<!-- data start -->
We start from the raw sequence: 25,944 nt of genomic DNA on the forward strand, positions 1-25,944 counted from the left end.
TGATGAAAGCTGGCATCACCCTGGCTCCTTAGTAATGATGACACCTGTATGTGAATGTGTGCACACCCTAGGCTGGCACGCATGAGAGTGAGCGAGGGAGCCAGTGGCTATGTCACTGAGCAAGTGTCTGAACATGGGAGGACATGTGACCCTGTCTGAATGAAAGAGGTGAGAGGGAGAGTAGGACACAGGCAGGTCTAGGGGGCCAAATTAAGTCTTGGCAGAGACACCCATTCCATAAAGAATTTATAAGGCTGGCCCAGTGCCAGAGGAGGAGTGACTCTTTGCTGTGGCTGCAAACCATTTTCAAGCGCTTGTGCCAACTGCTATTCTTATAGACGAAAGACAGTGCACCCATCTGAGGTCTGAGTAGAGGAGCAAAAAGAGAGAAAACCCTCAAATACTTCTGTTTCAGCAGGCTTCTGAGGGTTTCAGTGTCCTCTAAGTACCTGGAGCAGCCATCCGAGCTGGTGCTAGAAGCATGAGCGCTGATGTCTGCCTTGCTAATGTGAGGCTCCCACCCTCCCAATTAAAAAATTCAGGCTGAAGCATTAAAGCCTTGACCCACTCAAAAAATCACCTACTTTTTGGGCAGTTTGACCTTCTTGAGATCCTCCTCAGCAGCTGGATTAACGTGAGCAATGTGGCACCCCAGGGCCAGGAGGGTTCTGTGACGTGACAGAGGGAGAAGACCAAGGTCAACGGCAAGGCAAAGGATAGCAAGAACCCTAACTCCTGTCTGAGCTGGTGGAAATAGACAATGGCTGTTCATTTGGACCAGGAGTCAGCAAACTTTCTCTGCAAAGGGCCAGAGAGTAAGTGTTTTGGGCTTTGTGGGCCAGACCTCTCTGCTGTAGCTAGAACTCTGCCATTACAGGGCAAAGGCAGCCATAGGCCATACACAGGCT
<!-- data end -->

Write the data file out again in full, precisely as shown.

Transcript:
We start from the raw sequence: 25,944 nt of genomic DNA on the forward strand, positions 1-25,944 counted from the left end.
TGATGAAAGCTGGCATCACCCTGGCTCCTTAGTAATGATGACACCTGTATGTGAATGTGTGCACACCCTAGGCTGGCACGCATGAGAGTGAGCGAGGGAGCCAGTGGCTATGTCACTGAGCAAGTGTCTGAACATGGGAGGACATGTGACCCTGTCTGAATGAAAGAGGTGAGAGGGAGAGTAGGACACAGGCAGGTCTAGGGGGCCAAATTAAGTCTTGGCAGAGACACCCATTCCATAAAGAATTTATAAGGCTGGCCCAGTGCCAGAGGAGGAGTGACTCTTTGCTGTGGCTGCAAACCATTTTCAAGCGCTTGTGCCAACTGCTATTCTTATAGACGAAAGACAGTGCACCCATCTGAGGTCTGAGTAGAGGAGCAAAAAGAGAGAAAACCCTCAAATACTTCTGTTTCAGCAGGCTTCTGAGGGTTTCAGTGTCCTCTAAGTACCTGGAGCAGCCATCCGAGCTGGTGCTAGAAGCATGAGCGCTGATGTCTGCCTTGCTAATGTGAGGCTCCCACCCTCCCAATTAAAAAATTCAGGCTGAAGCATTAAAGCCTTGACCCACTCAAAAAATCACCTACTTTTTGGGCAGTTTGACCTTCTTGAGATCCTCCTCAGCAGCTGGATTAACGTGAGCAATGTGGCACCCCAGGGCCAGGAGGGTTCTGTGACGTGACAGAGGGAGAAGACCAAGGTCAACGGCAAGGCAAAGGATAGCAAGAACCCTAACTCCTGTCTGAGCTGGTGGAAATAGACAATGGCTGTTCATTTGGACCAGGAGTCAGCAAACTTTCTCTGCAAAGGGCCAGAGAGTAAGTGTTTTGGGCTTTGTGGGCCAGACCTCTCTGCTGTAGCTAGAACTCTGCCATTACAGGGCAAAGGCAGCCATAGGCCATACACAGGCT